1. Mother And Son Doing LaundryLet your children contribute to the household in ways that connect them to the family. Give them jobs that care for the family, not just themselves. For instance, let them help clean the family room, not just their own bedroom (although their bedroom is good to clean, too). Encourage them to help with everyone’s dishes and everyone’s laundry, not just their own. Then thank them for their contribution.
  2. Collaborate with your children in choosing the tasks they will complete. You don’t need to dictate every chore. Sit down, discuss, and divvy up the household tasks. Then you can talk about doing “our” work rather than “your” After all, everyone does their part. Let your language reflect that you and your child, not just your child, have chores that contribute to the household in a significant way.
  3. Make your children’s contribution part of the daily routine rather than something done on occasion. Give them the privilege of making a daily contribution to the family just like you do.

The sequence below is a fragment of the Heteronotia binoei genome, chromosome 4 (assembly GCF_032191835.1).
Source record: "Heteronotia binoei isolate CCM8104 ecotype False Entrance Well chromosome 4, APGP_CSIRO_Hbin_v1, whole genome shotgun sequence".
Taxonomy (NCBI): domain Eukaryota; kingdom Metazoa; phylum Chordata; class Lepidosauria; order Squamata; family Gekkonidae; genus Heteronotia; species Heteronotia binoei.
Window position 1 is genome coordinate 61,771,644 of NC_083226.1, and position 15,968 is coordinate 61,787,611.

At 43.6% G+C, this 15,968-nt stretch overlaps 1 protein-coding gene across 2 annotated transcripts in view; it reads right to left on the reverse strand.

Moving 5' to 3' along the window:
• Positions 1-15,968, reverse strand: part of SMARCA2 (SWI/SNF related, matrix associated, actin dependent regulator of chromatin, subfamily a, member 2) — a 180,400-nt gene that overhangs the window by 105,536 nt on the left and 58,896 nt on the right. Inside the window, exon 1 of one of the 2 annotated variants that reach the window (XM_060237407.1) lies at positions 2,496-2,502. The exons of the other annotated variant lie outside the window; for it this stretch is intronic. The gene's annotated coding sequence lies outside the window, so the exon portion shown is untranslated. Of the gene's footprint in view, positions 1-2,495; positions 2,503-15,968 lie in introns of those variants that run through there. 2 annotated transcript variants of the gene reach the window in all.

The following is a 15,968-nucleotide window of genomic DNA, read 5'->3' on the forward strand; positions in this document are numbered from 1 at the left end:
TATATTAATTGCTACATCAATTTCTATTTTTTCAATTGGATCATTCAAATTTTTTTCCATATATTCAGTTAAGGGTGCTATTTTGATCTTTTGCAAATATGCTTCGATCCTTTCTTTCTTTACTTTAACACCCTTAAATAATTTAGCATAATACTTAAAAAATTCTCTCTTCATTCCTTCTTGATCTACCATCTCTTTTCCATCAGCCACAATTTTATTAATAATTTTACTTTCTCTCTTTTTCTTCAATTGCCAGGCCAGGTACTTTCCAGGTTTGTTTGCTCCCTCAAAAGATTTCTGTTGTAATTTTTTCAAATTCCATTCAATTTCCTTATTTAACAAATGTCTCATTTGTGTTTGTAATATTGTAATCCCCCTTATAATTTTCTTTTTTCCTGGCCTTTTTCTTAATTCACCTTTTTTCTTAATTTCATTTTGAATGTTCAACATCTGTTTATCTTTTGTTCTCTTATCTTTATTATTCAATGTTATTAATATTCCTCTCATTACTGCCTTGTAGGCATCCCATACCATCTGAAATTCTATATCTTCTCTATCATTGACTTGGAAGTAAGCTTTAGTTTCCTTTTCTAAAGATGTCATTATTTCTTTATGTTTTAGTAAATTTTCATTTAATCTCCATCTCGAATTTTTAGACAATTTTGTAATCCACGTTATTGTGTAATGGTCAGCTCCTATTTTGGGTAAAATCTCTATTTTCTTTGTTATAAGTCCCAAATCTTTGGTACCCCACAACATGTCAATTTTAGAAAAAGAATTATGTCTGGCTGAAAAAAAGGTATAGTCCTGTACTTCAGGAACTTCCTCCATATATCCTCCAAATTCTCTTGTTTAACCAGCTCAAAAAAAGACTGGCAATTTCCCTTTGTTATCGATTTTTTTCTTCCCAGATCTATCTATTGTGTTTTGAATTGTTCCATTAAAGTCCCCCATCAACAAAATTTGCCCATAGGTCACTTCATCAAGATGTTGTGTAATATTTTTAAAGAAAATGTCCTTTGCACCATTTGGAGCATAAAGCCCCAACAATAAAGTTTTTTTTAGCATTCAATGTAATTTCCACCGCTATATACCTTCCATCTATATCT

4. Make the task one you can do together. For instance, gather the garbage from around the house together. Work in the yard together. Clean the family room together—one can vacuum while the other dusts. Fold clothes together. You get the idea. Work together on the household chores. And, talk while you work. Or, if you want to be like one of the seven dwarves from Snow White, whistle while you work.

Your children will gain many benefits when you allow them to work with you to make a significant contribution to your family. Check these benefits out.

  • Your children will gain an increased sense of purpose as they are part of something bigger than themselves. They become part of a family, not just an individual with a self-centered focus.